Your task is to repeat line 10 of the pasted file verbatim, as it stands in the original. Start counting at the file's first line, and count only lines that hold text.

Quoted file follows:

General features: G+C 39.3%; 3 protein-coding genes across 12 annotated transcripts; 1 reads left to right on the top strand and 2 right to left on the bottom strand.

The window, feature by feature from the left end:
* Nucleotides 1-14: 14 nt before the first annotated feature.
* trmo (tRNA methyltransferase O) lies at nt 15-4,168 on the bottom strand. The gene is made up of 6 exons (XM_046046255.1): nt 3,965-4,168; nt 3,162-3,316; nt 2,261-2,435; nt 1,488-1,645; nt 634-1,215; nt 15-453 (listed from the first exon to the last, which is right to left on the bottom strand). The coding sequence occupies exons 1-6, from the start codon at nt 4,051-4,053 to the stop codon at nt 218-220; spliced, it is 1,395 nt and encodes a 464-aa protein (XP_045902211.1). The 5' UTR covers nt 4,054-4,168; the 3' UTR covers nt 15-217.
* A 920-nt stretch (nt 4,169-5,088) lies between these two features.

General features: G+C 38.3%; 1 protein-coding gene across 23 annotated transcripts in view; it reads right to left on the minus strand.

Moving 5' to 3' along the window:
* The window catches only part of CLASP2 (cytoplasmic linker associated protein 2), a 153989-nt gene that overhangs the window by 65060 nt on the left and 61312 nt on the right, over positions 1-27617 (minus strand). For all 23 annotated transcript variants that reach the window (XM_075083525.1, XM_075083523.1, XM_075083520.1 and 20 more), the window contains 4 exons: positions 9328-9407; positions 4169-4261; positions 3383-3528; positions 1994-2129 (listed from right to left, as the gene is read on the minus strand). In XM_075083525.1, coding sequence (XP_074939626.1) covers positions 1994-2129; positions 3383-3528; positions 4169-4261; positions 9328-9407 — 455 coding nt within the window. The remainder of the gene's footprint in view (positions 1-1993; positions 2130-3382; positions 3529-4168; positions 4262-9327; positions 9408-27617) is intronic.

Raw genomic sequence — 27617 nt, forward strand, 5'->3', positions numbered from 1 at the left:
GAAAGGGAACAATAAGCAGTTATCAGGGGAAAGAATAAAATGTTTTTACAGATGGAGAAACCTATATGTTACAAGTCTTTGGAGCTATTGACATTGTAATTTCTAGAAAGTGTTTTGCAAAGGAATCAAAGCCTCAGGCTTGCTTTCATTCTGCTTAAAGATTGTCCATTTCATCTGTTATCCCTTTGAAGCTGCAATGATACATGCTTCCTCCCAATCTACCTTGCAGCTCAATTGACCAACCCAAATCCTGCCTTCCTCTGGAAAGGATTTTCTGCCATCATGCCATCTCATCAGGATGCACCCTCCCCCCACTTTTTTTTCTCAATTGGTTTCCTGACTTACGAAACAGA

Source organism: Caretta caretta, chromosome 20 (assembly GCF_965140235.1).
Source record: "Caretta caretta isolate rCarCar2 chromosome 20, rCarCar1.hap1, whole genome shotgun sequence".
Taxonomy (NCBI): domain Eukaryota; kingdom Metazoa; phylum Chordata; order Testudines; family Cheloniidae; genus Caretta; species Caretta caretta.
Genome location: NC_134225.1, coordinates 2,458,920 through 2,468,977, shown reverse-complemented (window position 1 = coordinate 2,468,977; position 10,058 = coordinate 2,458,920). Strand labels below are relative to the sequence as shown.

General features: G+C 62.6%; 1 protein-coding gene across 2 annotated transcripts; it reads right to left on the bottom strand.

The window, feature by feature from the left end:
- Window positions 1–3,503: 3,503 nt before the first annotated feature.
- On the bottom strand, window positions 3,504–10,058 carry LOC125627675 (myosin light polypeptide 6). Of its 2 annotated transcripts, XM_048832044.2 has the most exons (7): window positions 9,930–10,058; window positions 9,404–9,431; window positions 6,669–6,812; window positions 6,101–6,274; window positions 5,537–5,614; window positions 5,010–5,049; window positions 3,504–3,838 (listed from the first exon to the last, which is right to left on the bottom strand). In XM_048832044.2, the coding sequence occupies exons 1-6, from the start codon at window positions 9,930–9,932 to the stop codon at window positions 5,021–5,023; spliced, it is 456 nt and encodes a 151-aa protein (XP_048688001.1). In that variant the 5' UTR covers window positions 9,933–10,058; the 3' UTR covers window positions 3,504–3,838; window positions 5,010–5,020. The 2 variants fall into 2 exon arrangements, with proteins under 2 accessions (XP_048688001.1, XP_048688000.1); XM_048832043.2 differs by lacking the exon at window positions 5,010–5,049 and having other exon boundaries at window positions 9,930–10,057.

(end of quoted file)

GAAAGGGAACAATAAGCAGTTATCAGGGGAAAGAATAAAATGTTTTTACAGATGGAGAAACCTATATGTTACAAGTCTTTGGAGCTATTGACATTGTAATTTCTAGAAAGTGTTTTGCAAAGGAATCAAAGCCTCAGGCTTGCTTTCATTCTGCTTAAAGATTGTCCATTTCATCTGTTATCCCTTTGAAGCTGCAATGATACATGCTTCCTCCCAATCTACCTTGCAGCTCAATTGACCAACCCAAATCCTGCCTTCCTCTGGAAAGGATTTTCTGCCATCATGCCATCTCATCAGGATGCACCCTCCCCCCACTTTTTTTTCTCAATTGGTTTCCTGACTTACGAAACAGA